Ramallah: Largest ME private equity group to open office

Abraaj Capital sets up $50m fund for investment in Palestinian economy.

Ramallah street 248.88 (photo credit: Courtesy)
Ramallah street 248.88
(photo credit: Courtesy)
The Dubai-based private equity group Abraaj Capital has announced plans to open an office in the West Bank city of Ramallah that will handle the company’s $50 million Palestine Growth Capital Fund, which invests in small- and medium-sized enterprises.
Since its establishment in 2002, Abraaj Capital has raised $7 billion and distributed almost $3 billion to its investors. The Palestine Growth Capital Fund is part of a $700 million regional enterprise investment platform called Riyada Enterprise Development.
“The Fund highlights Abraaj Capital’s confidence in and commitment to the Palestinian economy, and the entrepreneurial spirit of the Palestinian people,” Abraaj Capital said in a statement.
“Backed by a dedicated Riyada Enterprise Development team, with eight offices across the region – including Dubai, Amman and Cairo, [new country manager] Mr. [Fayez] Husseini’s primary focus is on SMEs [small- and medium-sized enterprises] that need capital and institutional support, with a preference for those that can leverage technology and innovation,” the statement reads.
Dr. Oussama Kanaan, representative for the West Bank and Gaza division of the International Monetary Fund (IMF), said that the decision could be seen as part of a general trend. 
“It’s a period of high growth and a recovery trend so people tend to be quite optimistic,” Kanaan told The Media Line.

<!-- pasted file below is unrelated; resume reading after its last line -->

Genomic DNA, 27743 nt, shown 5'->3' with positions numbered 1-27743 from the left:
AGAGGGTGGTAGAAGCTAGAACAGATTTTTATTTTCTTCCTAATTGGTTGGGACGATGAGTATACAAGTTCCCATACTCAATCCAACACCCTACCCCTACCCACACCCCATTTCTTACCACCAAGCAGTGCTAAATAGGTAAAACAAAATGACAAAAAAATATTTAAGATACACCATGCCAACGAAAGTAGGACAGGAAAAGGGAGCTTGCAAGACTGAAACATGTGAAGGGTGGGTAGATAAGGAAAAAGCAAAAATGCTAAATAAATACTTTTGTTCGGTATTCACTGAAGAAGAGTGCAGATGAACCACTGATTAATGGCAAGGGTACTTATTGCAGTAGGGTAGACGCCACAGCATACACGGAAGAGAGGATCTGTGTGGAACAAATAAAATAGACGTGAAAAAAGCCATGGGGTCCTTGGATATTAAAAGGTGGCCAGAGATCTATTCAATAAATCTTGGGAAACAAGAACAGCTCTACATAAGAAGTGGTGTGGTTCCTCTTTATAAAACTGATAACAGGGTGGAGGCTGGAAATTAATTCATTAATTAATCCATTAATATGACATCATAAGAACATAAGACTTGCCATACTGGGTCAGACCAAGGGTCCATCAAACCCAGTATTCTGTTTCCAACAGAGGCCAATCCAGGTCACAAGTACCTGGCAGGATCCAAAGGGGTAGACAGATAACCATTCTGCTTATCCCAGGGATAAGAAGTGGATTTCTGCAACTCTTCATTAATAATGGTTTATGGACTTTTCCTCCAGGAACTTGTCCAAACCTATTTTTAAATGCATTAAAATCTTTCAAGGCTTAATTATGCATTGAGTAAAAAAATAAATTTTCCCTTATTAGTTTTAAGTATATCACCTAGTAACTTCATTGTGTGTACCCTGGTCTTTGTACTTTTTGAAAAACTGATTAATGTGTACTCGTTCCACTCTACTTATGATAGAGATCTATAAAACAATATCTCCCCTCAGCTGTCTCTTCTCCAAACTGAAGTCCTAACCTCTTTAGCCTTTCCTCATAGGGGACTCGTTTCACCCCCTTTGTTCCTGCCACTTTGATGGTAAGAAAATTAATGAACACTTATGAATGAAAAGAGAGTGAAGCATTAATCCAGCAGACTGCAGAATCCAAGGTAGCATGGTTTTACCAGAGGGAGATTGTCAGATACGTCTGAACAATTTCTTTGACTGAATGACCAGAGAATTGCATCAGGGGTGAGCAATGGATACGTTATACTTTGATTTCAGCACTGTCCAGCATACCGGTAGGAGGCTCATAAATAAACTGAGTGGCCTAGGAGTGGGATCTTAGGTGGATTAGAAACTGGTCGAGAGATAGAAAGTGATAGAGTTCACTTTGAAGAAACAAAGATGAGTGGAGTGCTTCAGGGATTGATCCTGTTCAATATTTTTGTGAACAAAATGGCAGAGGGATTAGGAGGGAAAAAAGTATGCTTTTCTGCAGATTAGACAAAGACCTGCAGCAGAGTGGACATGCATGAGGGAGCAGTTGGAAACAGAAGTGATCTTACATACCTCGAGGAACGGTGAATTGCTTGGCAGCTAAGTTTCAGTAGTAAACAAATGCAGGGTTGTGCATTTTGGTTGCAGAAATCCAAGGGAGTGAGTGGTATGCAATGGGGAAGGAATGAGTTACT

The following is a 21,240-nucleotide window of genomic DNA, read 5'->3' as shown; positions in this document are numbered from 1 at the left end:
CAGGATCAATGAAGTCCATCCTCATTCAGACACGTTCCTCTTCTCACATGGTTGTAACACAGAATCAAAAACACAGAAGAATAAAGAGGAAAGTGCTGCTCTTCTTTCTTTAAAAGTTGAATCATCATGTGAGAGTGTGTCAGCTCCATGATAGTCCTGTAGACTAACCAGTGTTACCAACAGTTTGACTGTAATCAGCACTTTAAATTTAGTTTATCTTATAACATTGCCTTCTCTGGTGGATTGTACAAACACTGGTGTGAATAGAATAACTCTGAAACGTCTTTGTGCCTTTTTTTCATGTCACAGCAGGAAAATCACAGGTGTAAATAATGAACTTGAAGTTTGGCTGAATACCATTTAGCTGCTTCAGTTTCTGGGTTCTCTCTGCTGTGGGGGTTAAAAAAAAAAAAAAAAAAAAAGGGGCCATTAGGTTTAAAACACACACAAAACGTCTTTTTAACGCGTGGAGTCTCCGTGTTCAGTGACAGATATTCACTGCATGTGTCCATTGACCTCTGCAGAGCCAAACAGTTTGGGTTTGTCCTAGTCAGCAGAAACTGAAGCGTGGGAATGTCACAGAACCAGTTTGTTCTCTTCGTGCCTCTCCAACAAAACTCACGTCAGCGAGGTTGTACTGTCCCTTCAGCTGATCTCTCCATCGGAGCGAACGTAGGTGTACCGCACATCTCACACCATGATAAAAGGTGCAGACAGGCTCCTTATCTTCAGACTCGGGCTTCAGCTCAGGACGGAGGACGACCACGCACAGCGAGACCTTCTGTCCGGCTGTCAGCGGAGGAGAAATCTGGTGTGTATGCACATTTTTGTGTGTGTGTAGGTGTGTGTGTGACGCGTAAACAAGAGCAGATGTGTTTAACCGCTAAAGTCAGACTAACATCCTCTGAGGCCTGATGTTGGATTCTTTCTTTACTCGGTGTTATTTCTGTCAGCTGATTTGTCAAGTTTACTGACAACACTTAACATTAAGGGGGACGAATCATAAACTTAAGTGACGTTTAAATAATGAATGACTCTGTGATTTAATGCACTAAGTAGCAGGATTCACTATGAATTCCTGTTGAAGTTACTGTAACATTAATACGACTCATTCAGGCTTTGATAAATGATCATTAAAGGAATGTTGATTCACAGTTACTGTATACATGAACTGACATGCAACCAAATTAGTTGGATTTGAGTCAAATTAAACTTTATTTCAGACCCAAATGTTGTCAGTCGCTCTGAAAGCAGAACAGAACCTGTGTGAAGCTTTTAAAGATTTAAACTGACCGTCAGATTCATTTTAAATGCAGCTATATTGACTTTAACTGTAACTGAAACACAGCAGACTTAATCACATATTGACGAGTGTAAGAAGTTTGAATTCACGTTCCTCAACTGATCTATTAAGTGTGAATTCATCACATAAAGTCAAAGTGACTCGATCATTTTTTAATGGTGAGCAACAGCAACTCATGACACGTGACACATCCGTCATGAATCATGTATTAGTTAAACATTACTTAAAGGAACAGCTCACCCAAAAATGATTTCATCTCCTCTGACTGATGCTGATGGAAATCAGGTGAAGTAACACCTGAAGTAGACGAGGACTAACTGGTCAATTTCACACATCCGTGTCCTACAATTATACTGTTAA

According to data from the World Bank, the Palestinian economy grew by 6.8 percent in 2009 from 5 percent in 2008. The economy is heavily dependant on foreign donations, which in 2009 totaled $1.4 billion. 
One factor that is frequently said to be hampering the Palestinian economy is the restriction on movement of people and goods in the West Bank, due to Israeli roadblocks and checkpoints. These were put in place during the second intifada to prevent Palestinian terrorists from reaching major Israeli cities.
As the security situation has improved over the last few years, however, more roadblocks have been removed.    
“This notwithstanding, the political tensions and the uncertainty on the future developments still represent huge challenges to the future development of the Palestinian economy and institutions,” the World Bank said in its brief on the Palestinian economy.
Dr. Mahmoud K. El Jafari, dean of the Business and Economics Faculty at Al-Quds University in Jerusalem very much agrees with the view of the World Bank.
“In Gaza we will not have an economy to talk about at the end of the year,” El Jafari told The Media Line. “In the West Bank it is growing, but the service…is dependent on donations.”
“Without the donations we would not be able to finance the budget. Fifty percent of the budget is donations,” he said.
“That why [they] talk peace all the time because if they don’t talk peace they will not get any donations,” El Jafari added. 
Asked is Abraaj Capital will have a hard time finding companies to invest in, El Jafari answered that they would.
One of the sectors of the Palestinian economy that has managed to grow and develop despite the underlying circumstances is the information and communications technology (ICT) industry.
“The services and manufacturing sectors have the highest potential for employment when considering their current percentage of the Palestinian private sector and their contribution to GDP,” stated a recent report from the Palestinian IT Association.